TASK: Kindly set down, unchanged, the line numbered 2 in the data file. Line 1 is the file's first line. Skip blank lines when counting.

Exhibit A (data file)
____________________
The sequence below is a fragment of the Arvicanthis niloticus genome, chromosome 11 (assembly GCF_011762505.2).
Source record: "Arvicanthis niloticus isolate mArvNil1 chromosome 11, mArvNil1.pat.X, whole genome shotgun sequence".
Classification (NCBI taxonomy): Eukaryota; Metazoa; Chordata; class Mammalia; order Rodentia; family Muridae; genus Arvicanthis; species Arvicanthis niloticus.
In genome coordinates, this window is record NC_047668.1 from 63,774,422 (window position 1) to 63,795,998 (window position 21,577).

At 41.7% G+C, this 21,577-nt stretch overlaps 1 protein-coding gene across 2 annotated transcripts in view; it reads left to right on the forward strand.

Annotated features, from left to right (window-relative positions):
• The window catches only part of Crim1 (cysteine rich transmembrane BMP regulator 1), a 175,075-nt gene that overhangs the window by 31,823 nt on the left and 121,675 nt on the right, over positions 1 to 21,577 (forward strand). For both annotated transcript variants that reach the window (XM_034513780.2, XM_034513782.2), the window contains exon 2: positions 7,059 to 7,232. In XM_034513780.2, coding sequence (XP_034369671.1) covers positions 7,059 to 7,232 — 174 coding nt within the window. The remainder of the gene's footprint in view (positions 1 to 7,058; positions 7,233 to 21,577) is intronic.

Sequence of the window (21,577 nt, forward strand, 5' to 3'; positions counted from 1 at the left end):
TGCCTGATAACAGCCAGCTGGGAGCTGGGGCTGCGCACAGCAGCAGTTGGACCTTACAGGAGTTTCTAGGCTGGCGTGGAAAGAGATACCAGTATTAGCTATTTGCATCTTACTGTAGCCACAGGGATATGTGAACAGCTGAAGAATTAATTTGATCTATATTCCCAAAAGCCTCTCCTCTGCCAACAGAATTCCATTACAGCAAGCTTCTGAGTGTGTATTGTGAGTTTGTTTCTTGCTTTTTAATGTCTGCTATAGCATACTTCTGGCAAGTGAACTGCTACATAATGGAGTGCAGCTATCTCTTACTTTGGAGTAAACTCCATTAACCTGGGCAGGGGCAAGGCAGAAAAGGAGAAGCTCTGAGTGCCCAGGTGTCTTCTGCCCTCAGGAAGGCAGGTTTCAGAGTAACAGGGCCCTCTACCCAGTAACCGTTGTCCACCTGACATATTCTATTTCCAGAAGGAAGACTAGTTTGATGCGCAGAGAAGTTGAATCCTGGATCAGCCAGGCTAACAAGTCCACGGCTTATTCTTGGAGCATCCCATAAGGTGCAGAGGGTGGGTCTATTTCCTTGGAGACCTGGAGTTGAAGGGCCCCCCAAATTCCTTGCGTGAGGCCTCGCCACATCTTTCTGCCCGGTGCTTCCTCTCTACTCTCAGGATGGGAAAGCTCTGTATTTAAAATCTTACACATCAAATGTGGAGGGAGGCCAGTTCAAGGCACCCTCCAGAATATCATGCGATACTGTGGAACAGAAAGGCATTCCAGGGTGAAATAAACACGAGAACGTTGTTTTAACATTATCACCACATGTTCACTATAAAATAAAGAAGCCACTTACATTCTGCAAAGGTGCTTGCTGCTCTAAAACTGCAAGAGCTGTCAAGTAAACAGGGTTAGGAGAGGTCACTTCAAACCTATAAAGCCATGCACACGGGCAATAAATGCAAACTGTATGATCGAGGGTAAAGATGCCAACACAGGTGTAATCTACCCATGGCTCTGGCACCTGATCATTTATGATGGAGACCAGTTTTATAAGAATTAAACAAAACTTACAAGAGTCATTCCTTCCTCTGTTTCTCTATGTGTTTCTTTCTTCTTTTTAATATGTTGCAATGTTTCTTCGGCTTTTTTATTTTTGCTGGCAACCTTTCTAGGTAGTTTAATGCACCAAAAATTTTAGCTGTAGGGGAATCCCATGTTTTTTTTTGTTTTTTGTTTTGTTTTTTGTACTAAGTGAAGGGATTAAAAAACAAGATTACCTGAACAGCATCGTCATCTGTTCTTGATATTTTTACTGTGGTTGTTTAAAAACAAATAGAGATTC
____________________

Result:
Source record: "Arvicanthis niloticus isolate mArvNil1 chromosome 11, mArvNil1.pat.X, whole genome shotgun sequence".